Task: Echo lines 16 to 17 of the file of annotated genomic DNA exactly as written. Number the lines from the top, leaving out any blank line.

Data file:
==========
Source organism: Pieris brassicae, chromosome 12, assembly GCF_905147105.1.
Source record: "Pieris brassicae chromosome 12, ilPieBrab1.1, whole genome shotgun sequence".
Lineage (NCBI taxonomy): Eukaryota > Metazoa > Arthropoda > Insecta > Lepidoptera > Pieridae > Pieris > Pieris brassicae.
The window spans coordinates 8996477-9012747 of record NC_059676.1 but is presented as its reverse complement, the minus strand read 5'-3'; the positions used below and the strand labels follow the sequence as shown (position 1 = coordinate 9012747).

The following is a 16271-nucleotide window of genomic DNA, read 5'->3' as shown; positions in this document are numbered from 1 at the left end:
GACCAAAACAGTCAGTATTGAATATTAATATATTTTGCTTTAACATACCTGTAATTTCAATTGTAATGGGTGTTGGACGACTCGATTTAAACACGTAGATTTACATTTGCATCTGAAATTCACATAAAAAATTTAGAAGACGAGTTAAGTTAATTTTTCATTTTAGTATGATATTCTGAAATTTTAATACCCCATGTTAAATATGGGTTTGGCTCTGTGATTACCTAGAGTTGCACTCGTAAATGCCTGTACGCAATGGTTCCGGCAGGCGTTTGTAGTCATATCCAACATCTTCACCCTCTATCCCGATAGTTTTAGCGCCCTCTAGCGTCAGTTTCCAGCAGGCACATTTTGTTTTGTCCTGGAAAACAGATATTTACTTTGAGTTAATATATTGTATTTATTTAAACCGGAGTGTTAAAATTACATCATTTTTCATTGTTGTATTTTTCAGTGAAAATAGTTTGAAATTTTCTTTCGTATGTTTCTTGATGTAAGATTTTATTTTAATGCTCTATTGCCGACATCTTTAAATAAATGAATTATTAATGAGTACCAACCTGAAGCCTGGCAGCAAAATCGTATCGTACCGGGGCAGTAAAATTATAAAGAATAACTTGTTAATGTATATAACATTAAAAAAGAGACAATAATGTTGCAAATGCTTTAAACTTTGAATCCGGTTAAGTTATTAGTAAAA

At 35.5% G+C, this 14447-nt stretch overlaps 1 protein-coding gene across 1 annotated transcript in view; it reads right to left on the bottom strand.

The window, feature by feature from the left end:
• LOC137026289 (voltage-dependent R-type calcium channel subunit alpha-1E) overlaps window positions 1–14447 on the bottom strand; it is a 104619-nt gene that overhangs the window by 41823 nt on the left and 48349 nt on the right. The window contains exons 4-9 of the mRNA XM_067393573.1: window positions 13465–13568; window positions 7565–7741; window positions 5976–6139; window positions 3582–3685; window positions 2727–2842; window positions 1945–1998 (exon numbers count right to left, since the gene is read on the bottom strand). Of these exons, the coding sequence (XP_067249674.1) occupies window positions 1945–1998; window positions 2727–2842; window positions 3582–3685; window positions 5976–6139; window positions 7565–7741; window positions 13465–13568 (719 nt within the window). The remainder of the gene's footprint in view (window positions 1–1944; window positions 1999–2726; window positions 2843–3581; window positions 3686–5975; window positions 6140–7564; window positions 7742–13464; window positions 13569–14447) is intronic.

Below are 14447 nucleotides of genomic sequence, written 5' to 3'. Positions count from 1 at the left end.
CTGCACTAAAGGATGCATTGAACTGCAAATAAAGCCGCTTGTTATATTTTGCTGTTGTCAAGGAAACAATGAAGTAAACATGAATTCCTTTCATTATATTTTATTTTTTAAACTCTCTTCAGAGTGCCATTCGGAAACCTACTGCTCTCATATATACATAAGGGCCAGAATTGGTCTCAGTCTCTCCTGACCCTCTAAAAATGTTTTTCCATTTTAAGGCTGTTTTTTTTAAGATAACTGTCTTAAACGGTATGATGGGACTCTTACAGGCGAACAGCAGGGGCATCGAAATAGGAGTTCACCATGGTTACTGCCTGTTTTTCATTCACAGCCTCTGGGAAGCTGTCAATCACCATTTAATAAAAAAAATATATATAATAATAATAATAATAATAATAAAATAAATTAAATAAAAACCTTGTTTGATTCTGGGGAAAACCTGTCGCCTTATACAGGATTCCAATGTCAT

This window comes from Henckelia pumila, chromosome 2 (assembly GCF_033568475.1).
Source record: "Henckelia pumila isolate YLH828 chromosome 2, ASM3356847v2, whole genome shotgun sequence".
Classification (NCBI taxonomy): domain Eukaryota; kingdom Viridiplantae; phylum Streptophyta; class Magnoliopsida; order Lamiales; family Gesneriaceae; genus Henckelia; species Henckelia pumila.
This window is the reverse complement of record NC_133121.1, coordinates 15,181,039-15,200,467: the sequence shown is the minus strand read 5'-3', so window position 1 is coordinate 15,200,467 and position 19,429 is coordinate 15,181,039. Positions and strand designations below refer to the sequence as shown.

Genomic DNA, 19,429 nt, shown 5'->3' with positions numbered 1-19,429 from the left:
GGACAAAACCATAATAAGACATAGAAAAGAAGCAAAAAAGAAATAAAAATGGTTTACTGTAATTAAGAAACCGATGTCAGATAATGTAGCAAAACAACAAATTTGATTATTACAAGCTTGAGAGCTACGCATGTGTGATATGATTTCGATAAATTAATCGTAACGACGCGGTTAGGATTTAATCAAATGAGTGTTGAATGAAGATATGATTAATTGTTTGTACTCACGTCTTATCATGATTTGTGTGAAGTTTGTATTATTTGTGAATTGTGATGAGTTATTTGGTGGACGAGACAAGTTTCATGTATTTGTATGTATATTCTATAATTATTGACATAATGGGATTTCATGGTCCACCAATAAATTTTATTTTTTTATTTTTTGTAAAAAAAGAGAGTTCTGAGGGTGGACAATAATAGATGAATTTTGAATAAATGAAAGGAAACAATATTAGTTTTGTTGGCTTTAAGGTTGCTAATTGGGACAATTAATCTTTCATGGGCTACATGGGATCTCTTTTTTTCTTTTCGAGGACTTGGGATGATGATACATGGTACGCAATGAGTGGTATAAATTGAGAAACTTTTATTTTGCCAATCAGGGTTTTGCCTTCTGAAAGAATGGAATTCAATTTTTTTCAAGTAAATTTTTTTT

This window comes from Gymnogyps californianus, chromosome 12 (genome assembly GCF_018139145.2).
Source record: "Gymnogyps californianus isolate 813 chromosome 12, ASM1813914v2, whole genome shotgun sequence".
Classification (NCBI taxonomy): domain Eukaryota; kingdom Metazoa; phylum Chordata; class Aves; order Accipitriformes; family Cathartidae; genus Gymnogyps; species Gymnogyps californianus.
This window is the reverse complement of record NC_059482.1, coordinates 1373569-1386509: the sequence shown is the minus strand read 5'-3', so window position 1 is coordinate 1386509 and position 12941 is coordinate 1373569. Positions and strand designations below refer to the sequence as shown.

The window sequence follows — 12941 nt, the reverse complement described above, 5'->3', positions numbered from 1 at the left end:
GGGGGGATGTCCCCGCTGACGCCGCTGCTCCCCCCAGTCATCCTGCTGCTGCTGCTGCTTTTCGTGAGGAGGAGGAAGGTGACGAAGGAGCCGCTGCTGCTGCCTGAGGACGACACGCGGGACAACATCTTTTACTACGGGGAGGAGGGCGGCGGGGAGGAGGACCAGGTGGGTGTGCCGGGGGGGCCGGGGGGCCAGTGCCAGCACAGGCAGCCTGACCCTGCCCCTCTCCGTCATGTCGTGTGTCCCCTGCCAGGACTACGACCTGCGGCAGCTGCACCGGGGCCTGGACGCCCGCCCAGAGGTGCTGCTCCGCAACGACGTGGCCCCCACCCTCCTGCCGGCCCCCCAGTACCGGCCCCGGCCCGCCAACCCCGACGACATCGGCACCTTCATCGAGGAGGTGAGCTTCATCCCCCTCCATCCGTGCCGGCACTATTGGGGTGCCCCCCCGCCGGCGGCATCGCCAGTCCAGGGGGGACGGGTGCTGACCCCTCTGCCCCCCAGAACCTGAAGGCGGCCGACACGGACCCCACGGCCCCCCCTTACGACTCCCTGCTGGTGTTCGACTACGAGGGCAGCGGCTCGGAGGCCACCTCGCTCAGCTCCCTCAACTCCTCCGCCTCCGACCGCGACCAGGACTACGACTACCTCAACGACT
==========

Genomic DNA, 19,429 nt, shown 5'->3' with positions numbered 1-19,429 from the left:
GGACAAAACCATAATAAGACATAGAAAAGAAGCAAAAAAGAAATAAAAATGGTTTACTGTAATTAAGAAACCGATGTCAGATAATGTAGCAAAACAACAAATTTGATTATTACAAGCTTGAGAGCTACGCATGTGTGATATGATTTCGATAAATTAATCGTAACGACGCGGTTAGGATTTAATCAAATGAGTGTTGAATGAAGATATGATTAATTGTTTGTACTCACGTCTTATCATGATTTGTGTGAAGTTTGTATTATTTGTGAATTGTGATGAGTTATTTGGTGGACGAGACAAGTTTCATGTATTTGTATGTATATTCTATAATTATTGACATAATGGGATTTCATGGTCCACCAATAAATTTTATTTTTTTATTTTTTGTAAAAAAAGAGAGTTCTGAGGGTGGACAATAATAGATGAATTTTGAATAAATGAAAGGAAACAATATTAGTTTTGTTGGCTTTAAGGTTGCTAATTGGGACAATTAATCTTTCATGGGCTACATGGGATCTCTTTTTTTCTTTTCGAGGACTTGGGATGATGATACATGGTACGCAATGAGTGGTATAAATTGAGAAACTTTTATTTTGCCAATCAGGGTTTTGCCTTCTGAAAGAATGGAATTCAATTTTTTTCAAGTAAATTTTTTTT